You’ve just received an update that your child is excelling in many of their programs at school, some of which may have even been mastered! You are ecstatic over the great news; however, the work is not done.

The next step towards your child’s independence is generalization. Merriam-Webster defines generalization as,

“the act or process whereby a learned response is made to a stimulus similar to but not identical with the conditioned stimulus”.

In other words, generalization is the transfer of a learned skill from the setting where it was taught to a more natural setting. Your child has mastered a skill in a controlled setting, but may still need assistance applying the skill to different faces and environments.

Let’s say that your child is making progress on appropriate ways to gain attention of others (raising their hand, taping on the shoulder, waving). They are able to appropriately gain attention from various teachers, therapists and peers in their classroom, but may still have trouble gaining attention from siblings at home. Many programs are designed to promote generalization, but your child may simply be having difficulty recognizing the skill in a different setting.

The best way to ensure that your child is able to carry over their newly learned skill with generalization is to maintain consistency. It is crucial to follow the same procedures, strategies and reinforcement schedules which were used to learn the skill initially.

For instance, if your child was receiving a minute of special toy time for tapping a peer on the shoulder before talking to them in the classroom, then they should be given the same toy for the target behavior at home. Open communication across your child’s team will make this process much easier. Remember, your child’s team should involve anyone who comes in regular contact with your child. That means if they are staying the weekend with Grandma, then be sure to inform Grandma of the proper protocols.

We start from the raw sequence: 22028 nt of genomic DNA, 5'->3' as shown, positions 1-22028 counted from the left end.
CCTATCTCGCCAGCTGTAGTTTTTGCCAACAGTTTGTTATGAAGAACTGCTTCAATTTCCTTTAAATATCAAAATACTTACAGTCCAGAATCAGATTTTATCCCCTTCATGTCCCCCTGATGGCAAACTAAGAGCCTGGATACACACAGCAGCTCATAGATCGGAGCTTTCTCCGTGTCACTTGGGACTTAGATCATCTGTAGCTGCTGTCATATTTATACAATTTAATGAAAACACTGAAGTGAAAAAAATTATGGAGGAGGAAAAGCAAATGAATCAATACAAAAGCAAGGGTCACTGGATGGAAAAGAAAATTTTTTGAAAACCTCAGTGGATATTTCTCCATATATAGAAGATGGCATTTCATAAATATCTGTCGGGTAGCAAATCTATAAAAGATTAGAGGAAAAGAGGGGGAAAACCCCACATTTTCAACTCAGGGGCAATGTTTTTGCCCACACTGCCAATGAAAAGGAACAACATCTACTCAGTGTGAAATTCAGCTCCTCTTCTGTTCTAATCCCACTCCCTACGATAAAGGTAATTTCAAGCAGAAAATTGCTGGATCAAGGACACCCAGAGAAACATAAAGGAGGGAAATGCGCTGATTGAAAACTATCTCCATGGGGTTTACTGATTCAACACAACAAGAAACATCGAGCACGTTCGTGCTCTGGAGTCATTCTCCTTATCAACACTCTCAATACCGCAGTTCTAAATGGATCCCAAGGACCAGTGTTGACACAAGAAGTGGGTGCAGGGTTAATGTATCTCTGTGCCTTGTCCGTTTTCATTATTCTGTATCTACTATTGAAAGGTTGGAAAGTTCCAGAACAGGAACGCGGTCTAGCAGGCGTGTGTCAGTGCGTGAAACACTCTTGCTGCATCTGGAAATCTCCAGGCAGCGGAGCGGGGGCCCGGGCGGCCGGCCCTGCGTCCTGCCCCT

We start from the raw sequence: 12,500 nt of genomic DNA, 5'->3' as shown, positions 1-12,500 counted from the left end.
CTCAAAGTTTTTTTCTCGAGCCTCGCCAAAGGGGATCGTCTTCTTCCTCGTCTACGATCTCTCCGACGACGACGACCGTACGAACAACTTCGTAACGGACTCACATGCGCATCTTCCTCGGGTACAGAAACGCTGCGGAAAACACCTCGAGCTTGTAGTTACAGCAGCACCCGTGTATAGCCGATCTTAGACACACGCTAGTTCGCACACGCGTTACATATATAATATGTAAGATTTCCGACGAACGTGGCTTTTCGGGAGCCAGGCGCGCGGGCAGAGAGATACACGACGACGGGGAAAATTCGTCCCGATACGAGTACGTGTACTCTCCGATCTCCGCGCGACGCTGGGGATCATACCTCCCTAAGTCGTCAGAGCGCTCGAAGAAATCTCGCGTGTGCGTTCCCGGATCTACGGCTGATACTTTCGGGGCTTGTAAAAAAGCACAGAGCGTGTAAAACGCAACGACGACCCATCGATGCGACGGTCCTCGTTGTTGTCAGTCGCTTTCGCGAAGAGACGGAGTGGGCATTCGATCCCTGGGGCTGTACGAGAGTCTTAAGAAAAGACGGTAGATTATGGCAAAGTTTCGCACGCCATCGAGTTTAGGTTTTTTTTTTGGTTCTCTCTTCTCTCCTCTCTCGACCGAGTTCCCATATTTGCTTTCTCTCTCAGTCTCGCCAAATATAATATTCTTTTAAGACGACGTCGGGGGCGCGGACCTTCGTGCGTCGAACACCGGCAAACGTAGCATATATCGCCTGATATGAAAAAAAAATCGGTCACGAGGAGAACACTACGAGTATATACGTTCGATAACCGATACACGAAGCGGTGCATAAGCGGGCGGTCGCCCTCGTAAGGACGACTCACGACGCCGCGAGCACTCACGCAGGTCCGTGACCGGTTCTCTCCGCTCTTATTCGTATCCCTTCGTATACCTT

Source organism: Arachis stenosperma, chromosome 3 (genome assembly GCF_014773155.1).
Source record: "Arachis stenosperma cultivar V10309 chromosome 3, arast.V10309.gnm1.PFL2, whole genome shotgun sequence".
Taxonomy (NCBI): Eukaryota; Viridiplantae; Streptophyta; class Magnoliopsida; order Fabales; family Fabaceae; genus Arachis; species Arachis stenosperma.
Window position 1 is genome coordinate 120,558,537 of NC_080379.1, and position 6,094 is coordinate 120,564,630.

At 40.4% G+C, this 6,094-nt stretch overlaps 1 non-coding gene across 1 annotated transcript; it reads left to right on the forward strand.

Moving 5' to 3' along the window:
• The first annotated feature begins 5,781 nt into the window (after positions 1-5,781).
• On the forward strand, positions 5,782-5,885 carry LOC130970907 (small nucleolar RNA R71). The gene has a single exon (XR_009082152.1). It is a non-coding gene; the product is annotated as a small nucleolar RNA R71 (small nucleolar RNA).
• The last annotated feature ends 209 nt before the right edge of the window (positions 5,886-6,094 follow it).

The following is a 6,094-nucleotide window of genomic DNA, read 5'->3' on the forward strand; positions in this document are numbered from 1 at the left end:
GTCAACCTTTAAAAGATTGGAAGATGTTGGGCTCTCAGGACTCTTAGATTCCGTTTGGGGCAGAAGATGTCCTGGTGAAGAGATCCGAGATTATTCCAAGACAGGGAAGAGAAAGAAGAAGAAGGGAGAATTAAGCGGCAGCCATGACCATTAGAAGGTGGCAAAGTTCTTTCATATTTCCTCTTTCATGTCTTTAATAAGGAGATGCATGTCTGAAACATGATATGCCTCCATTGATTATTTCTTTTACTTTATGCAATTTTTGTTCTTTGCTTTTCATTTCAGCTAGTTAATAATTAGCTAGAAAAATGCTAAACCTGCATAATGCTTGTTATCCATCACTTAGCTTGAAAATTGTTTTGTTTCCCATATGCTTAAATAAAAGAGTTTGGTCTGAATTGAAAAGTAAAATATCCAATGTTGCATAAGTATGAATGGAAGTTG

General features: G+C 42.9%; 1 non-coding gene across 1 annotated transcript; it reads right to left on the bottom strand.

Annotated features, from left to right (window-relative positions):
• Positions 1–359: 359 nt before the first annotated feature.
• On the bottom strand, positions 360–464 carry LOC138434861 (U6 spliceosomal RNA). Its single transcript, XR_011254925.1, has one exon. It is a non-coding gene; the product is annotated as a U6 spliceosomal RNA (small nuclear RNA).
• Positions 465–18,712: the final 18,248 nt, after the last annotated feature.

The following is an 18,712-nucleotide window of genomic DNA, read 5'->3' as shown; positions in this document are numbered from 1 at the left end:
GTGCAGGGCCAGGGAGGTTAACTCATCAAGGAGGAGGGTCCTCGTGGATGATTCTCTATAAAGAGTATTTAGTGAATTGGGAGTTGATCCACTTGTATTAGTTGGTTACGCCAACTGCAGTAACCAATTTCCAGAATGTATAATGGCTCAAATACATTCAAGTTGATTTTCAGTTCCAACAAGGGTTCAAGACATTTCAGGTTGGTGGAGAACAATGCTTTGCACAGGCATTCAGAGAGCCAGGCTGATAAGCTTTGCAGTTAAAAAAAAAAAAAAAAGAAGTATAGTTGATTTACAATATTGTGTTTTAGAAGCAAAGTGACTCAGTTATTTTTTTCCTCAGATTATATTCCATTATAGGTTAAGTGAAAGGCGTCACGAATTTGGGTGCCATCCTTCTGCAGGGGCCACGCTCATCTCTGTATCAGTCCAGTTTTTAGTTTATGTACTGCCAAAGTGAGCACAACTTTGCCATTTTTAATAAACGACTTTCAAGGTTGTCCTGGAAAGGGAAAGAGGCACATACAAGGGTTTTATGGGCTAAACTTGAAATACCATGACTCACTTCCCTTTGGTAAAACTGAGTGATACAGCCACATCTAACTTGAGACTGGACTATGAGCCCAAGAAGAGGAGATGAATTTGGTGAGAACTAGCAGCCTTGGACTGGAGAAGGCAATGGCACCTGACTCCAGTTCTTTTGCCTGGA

Many programs that your child is practicing in the classroom can be modified to practice the skill at home. For example, if your child is trying to request a snack in the kitchen, turn your body away from them and hold your response until they say “excuse me” or tap you on the shoulder. The behavior will be naturally reinforced when you provide them with the snack that they appropriately asked for. If your child has successfully maintained the skill at home, keep the momentum by applying the skill in the community. Sticking with the “gain attention” program as our example, take your child to a restaurant and see if they can generalize the skill by gaining the attention of the waiter or see how they do with unfamiliar peers at a park. You can facilitate social situations with other family members, peers, and members of the community. The opportunities are really endless.

Here is another example of a program generalized in the home and community. Let’s say your child has been doing a great job with counting money at school with plastic coins and paper dollars. At home, you can role play a trip to the store by using a toy cash register. Here your child is taking their learned skill of counting money and applying it in a different situation but still using the familiar stimuli of fake money.

After success with this, you can take your child out to an ice cream shop and have them count real money and pay for their own treat. Not only were they able to generalize across different stimuli (plastic money to real coins and dollars), but they were also able to generalize the skill in a new environment (the ice cream shop) and with a complete stranger (the employee).

It is of course something to celebrate when your child has mastered new skills in the classroom, but the consistent use of those skills across all environments is what paves the way for your child’s independence and involvement in all aspects of life.

By Mark Butler

For more information on The Shafer Center please contact (410) 517-1113